Three of the most common bacterial causes of diarrhea in HIV-positive people are organisms belonging to the Salmonella, Campylobacter, and Shigella families.

Salmonellosis is the name of the disease caused by Salmonella infection. Studies have demonstrated that HIV-positive people are at a higher risk for salmonellosis, between 20 to 100 times more so than HIV-negative people. Salmonella can enter the body by eating or drinking contaminated food or water or by contact with infected people or animals. The most common sources of Salmonella include contaminated raw poultry, eggs, and unpasteurized milk and cheese products. Other sources of exposure include contact with infected animals, especially turtles, iguanas, other reptiles, chickens, cattle and poultry.

Campylobacteriosis is caused by the Campylobacter organism, most notably Campylobacter jejuni. It has been documented in cattle (beef), chickens, birds, and flies. It is sometimes present in non-chlorinated water sources, such as streams and ponds. Oral-anal sex is believed to be another route of Campylobacter transmission. According to the U.S. Food and Drug Administration, Campylobacter jejuni is the leading cause of bacterial diarrhea in the United States. HIV-positive people, particularly men who have sex with men, are 40 times more likely to be infected with Campylobacter jejuni than HIV-negative people.

Shigellosis is caused by the Shigella organism. There are several kinds of Shigella bacteria. Shigella sonnei, also known as "Group D" Shigella, accounts for over two-thirds of the shigellosis in the United States. A second type, Shigella flexneri, or "Group B" Shigella, accounts for almost all of the rest. Shigella is most commonly spread from one person to another, through direct contact with feces. Shigella infection is more common among HIV-positive people, and can lead to either mild or severe cases of shigellosis.

In HIV-positive people with suppressed immune systems, salmonellosis, campylobacteriosis, and shigellosis can lead to severe diarrhea. These infections, especially salmonellosis, can also spread from the intestines to the blood stream and then to other body sites. This can cause death unless the person is treated quickly.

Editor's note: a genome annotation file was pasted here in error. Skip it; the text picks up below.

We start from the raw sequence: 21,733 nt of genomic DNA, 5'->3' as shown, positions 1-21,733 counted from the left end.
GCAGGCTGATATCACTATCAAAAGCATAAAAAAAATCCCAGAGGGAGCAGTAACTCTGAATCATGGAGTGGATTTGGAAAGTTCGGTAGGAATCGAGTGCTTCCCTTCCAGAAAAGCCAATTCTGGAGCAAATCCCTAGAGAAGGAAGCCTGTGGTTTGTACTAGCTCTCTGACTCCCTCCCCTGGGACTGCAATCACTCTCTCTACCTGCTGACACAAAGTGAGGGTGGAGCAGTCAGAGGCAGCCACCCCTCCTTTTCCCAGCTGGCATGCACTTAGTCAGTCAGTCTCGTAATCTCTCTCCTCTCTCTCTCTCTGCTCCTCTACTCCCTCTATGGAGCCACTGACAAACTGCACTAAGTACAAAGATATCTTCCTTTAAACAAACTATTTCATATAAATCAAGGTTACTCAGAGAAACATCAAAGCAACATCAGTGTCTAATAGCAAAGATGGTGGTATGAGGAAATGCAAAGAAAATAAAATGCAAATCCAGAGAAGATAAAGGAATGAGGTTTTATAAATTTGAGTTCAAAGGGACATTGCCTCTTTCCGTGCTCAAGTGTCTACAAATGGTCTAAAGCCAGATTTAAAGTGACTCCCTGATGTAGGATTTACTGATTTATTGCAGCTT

What are the symptoms and how is it diagnosed?

Symptoms can include severe diarrhea (including bloody diarrhea), fever, chills, abdominal pain, and occasionally vomiting. The symptoms generally appear one to three days after exposure.

Your doctor can check for any of these three infections in a sample of stool or blood. A laboratory will attempt to "grow out" the bacteria in a test tube and will notify your doctor if Salmonella, Campylobacter, or Shigella is found in the samples.

How is it treated?

People who do not have suppressed immune systems usually recover on their own without medication, although drinking extra amounts of fluid is often necessary to prevent dehydration.

For HIV-positive people with mildly suppressed immune systems, medications are sometimes necessary to help treat the infection. In most cases, a short course (seven to 14 days) of antibiotic treatment is all that is necessary. However, for people with extremely suppressed immune systems, four to six weeks of antibiotic therapy might be necessary.

Salmonellosis: The most effective treatment for salmonellosis is ciprofloxacin (Cipro). This antibiotic is a tablet and must be taken twice a day for the first two to four weeks. After that, the drug is sometimes continued once a day for several months, depending on how suppressed the immune system is. Alternative antibiotics include levofloxacin (Levaquin), moxifloxacin (Avelox), cefotaxime (Claforan), ceftriaxone (Rocephin), or TMP-SMX (Bactrim; Septra). Severe cases of salmonellosis that involve infection in the blood (bacteremia), IV antibiotics may be necessary. Salmonellosis can often recur in people with suppressed immune systems, so treatment with antibiotics may extend to six months. Longer use of antibiotics to prevent recurrence of salmonellosis is not recommended.